Wandera finds malicious network traffic and configuration vulnerabilities on mobile devices as popular entry points for cybercriminals.
Cloud-first security firm Wandera reports that malicious network traffic is the highest cybersecurity risk for hospitals and other healthcare providers and affects 72% of all organizations. This security threat establishes network access from an app to a web service that is known to demonstrate malicious behavior, such as downloading unauthorized software and gathering sensitive data.
The new report, “Cybersecurity in the Healthcare Industry,” ranked phishing and outdated operating systems as the other top risks. A recent Verizon report found that a majority of healthcare organizations are relying more on cloud storage and predict that within five years most users will access this data via mobile devices. These trends combined with an increase in cyber attacks make securing health data more important than ever. Cybercriminals are going after hospital data more frequently because healthcare records are worth more on the black market than Social Security numbers and credit card information.
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Wandera analysts looked at a subset of healthcare organizations in the company’s database which includes tens of thousands of users such as hospital workers, hospice care providers, and medical equipment manufacturers. The report analyzed the most common security threats among employees and categorized the risks into high, medium, and low risk.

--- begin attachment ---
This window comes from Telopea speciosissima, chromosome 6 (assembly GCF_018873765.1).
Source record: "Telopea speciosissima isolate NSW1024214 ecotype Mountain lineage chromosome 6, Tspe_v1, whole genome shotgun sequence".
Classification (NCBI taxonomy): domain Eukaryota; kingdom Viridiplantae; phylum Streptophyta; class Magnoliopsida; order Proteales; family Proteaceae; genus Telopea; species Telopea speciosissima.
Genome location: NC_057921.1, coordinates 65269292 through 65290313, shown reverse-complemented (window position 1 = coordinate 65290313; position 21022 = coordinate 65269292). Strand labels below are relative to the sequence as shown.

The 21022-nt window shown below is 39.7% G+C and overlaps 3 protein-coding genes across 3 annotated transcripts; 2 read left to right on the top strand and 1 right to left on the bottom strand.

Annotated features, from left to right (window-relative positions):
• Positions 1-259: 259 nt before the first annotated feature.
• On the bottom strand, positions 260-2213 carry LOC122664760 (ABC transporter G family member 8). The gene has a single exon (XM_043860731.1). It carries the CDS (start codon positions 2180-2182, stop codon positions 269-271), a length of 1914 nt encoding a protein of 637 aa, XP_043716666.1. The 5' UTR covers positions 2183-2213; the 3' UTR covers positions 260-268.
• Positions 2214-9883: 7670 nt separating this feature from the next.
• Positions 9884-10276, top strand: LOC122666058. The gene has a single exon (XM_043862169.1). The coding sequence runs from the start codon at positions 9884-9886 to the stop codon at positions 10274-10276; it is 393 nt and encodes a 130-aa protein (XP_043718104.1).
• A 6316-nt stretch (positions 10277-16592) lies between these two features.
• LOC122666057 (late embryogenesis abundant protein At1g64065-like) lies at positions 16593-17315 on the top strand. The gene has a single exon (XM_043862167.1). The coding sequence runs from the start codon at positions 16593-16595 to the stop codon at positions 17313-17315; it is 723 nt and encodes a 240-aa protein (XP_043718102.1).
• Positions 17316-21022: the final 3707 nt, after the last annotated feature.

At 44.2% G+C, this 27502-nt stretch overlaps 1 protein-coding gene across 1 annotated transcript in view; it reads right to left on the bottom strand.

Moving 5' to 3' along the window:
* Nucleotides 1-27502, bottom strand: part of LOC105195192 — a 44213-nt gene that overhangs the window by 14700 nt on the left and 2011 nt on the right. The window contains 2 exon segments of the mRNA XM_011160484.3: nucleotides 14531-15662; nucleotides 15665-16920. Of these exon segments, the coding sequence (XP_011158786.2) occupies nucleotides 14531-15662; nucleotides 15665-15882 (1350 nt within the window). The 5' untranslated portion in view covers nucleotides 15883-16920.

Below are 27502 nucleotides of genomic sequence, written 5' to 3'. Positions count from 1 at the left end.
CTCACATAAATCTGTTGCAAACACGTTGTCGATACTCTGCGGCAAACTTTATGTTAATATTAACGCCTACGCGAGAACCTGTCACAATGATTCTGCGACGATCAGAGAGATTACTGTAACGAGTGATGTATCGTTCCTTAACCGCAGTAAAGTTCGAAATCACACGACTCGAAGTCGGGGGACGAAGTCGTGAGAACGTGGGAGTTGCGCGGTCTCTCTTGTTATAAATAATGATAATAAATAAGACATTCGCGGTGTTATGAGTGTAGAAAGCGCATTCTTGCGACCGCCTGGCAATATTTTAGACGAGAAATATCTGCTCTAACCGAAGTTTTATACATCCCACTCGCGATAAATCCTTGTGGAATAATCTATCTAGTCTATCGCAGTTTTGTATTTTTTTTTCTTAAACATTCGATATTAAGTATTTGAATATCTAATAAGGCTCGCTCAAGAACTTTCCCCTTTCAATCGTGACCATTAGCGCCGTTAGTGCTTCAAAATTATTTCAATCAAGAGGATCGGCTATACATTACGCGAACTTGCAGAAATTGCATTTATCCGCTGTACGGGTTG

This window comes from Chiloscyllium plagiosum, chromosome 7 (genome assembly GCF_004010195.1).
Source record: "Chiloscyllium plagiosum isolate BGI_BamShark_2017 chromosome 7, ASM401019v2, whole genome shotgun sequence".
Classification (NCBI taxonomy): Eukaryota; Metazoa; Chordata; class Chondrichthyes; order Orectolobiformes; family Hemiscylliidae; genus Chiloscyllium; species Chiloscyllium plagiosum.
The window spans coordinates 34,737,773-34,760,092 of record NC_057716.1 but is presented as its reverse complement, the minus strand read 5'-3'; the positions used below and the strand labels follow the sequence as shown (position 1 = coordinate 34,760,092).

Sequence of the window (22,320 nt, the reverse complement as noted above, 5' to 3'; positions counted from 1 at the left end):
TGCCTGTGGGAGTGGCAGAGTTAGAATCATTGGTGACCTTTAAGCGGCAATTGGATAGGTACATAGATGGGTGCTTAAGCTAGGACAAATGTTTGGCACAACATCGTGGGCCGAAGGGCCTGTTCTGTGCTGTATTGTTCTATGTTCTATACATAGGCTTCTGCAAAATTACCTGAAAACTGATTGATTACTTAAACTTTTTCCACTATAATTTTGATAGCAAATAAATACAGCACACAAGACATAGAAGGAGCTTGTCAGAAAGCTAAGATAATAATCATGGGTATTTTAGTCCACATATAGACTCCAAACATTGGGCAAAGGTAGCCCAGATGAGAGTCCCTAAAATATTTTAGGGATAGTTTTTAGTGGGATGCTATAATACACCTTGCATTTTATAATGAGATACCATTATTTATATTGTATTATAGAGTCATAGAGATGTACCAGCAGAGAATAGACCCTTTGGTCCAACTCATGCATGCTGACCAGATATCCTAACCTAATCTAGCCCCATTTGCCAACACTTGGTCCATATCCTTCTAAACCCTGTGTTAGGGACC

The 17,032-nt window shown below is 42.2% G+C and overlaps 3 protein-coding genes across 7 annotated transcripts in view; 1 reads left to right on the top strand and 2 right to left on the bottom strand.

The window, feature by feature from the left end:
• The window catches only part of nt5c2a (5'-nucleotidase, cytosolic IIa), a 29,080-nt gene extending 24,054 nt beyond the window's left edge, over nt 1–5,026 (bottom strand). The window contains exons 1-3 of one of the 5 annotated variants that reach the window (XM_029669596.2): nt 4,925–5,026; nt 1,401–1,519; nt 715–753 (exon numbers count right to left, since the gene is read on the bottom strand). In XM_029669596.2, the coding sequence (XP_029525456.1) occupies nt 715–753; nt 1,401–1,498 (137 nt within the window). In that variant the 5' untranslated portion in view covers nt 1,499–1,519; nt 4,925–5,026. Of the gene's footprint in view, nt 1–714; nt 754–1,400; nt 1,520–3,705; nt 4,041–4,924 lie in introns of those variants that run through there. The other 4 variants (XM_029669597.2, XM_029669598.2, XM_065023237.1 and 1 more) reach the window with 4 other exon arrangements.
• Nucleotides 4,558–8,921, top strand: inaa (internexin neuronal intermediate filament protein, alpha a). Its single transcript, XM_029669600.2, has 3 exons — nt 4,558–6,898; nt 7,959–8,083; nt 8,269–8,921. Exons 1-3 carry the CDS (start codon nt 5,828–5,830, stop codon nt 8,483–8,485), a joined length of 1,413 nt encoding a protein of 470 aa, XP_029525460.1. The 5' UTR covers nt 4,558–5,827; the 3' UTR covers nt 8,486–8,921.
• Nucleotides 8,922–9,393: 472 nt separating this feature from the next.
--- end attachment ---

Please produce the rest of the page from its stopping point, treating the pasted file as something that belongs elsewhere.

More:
The highest risks and the percentage of healthcare organizations affected by each one are:
The report authors described these two variations of man-in-the-middle attacks as the most problematic for healthcare organizations:
- SSL stripping: An intermediate server uses advanced techniques to look like an authentic service
- Targeted certificate spoof: An intermediate server actively attempts to pose as a genuine service
The “vulnerable OS” listing on the high-risk list refers to older versions of operating systems that are more vulnerable due to known security exploits while the same entry on the medium-risk list shows up due to the more general risk of running systems that have not been updated in a timely way. As Allen Bernard wrote on TechRepublic, research from early 2020 found that 83% of healthcare systems are running on outdated software.
The medium-risk threats and the number of organizations affected are:
- Configuration vulnerabilities: 60%
- Risky hot spots: 56%
- Vulnerable OS (all): 56%
- Sideloaded apps: 24%
- Unwanted or vulnerable app: 24%
- Cryptojacking: 16%
- Third-party app stores installed: 16%
The configuration vulnerabilities include jailbreaking a device and disabling the lock screen on a device.
Wandera recommends taking these steps to increase cybersecurity at healthcare organizations:
- Outline requirements for new use cases for cloud and mobile adoption
- Segment data to allow granular access based on user need
- Evaluate use cases and define requirements for remote workers
- Set a device ownership model that covers what support, ownership, and management
- Determine what you need to know about users, devices, and apps before granting access
- Limit users to only the tools and systems they need
- Implement an acceptable use policy for each subset of devices to control shadow IT
- Implement a user friendly identity and access management solution for authentication
- Incorporate device risk assessments into identity management solutions
- Deploy endpoint protection across all devices
These policies and use cases should be updated after a merger or acquisition, when new regulations are passed, and when IT strategy evolves.